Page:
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on 30 May 2017
A downbeat start to an alarmingly prescient novel. To say more would be to spoil the plot but there are passages here which, although written in 1979, could have been written today.

And, as always, it's great to spend time with McGee, even if this time it's serious.
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on 12 February 2015
Bought these books originally following a recommendation by Lee Child in one of his Reacher books. After the first book I was hooked and have now read the complete Travis McGee series. If you love Jack Reacher you'll love these books too. Highly recommended.
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on 29 May 2012
The Green Ripper is the 18th McGee novel in a series of twenty one. Macdonald writes elegantly in an easy and engaging style. His characterisation is excellent, and he has a keen eye for observing and commenting on different social phenomena. The first half of the story is well plotted and paced, unfolding in a way that draws the reader in. The second half though lacked any real credibility. Whilst how the religious cult operates and the motivations behind their actions seemed realistic, how they act with respect to McGee is a nonsense. The rule of the camp is to kill all interlopers. McGee is not only spared, he is invited into the group and becomes a confidant to all the other elite combat group members. Then when they discover the truth, he triumphs against the odds. All tense stuff, but it's all but impossible for the reader to buy it. I was confident based on the first thirty pages or so that this was going to be a five stars book, but in the end it tailed off to be a slightly above average affair.
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on 21 June 2000
John D. MacDonald's Travis McGee seems timeless. This "knight in tarnished armor," as Time magazine called him, is as pertinent today as when "The Green Ripper" was published in 1979.
Travis, once again, is confronted with his own mortality when Gretel, the woman he feels he is truly in love with, is murdered. McGee, as in episodes past (and this is the18th) feels that retribution, or justice, whichever comes first, is something that he, personally, must pursue. The "game is afoot," as it were, and the chase leads us through the forces of a religious cult (quite the topic in 1979), the Church of the Apocrypha. Travis "joins" to gain their confidence and little does he know the far-reaching ramifications of this group. The author cites George Santayana in a preface statement: "Fanaticism is described as redoubling your effort when you have forgotten your aim." And when you have finished "The Green Ripper," fanaticism is spelled with a capital "F"!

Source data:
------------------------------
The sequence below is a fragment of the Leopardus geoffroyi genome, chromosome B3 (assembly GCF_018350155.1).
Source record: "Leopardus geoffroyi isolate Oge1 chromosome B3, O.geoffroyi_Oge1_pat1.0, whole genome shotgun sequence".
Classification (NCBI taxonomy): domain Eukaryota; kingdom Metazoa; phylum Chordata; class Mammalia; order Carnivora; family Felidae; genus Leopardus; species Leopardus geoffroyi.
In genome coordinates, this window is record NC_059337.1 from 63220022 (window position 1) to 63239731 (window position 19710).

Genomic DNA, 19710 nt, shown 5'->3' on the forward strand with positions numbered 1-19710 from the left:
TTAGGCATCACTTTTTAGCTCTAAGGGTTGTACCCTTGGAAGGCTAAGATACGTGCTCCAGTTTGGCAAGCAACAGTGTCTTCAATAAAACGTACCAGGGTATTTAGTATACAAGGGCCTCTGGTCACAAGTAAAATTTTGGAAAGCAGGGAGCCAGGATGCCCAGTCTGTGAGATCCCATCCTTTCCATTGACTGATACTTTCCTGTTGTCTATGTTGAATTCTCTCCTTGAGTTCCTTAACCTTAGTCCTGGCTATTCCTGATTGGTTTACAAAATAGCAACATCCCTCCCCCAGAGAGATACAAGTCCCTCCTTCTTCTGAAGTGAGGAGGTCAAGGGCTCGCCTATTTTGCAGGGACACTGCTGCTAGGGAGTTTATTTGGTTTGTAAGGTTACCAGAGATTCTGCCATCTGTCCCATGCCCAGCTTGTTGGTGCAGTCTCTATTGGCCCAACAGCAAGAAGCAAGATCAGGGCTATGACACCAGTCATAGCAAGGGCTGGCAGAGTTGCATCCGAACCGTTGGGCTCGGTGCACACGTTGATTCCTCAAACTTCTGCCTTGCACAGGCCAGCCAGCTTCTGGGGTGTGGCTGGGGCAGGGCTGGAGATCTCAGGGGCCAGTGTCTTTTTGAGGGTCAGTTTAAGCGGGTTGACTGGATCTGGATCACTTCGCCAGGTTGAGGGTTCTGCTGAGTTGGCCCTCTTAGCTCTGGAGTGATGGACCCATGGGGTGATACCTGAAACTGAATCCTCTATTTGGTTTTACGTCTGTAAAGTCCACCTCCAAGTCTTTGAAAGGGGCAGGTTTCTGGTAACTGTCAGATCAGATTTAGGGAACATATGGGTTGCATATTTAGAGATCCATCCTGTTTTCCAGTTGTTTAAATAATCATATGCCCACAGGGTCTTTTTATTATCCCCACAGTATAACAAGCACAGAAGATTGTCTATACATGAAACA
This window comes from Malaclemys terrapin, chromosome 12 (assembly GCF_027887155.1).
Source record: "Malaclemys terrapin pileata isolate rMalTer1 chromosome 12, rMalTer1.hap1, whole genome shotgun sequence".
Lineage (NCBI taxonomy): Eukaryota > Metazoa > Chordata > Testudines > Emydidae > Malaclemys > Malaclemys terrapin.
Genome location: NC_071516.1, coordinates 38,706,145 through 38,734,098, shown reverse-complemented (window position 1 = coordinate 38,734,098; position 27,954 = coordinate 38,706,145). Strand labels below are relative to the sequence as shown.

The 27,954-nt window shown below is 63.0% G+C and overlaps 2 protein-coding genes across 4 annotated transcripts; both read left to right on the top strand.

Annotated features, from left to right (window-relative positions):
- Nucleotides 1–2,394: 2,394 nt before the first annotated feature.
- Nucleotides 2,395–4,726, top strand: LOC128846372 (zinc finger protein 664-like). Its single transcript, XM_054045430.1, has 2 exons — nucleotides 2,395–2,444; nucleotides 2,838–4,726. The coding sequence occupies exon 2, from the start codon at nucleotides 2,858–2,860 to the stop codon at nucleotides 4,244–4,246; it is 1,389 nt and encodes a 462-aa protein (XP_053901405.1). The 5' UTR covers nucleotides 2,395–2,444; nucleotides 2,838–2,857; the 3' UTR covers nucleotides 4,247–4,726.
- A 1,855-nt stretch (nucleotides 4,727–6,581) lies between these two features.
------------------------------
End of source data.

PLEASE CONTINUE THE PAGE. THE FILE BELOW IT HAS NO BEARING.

Probably, "The Green Ripper" is the most suspenseful of the McGee series (always characterized by a color in the title). MacDonald is methodical in his plot developments and while suspense is naturally a necessary ingredient, in this book it becomes perhaps the most important aspect. But the author stays true to McGee, probably Florida's most famous literary character, and readers will not be disappointed. As in the other books, vivid description, poignant characterization, and a top-drawer storyline, marked by sparks of good humor, are MacDonald's trademark. It's a worthy read!
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on 19 December 2015
I have just finished the final Travis McGee novel, and it is like the death of an old friend. Yes, they are a little bit formulaic if you read them all, but if you like Lee Child's 'Jack Reacher' or Robert B Parker's 'Spenser', you'll love Travis McGee. In my view John D MacDonald was ahead of his time; classics of the genre.
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on 7 June 2014
I love travis! Lee childs jack reacher was created with inspiration from Travis! I have read 16 out of the 22 books in the series and I love them and they are only £2.50
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on 13 January 2014
Very good Book. Very pleased with it. Hope there is more like that. I really enjoy Lee Child Books. Thank you
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on 11 October 2014
If you've never read any of John D. MacDonald's books, you're missing out.
Get out there and buy one !
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on 28 August 2014
Travis McGee is a great character to read, and this story - like all in the series, was hugely enjoyable.
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on 12 April 2014
This is the 18th Travis McGee book that I have read, I just like the characters so much I keep reading.
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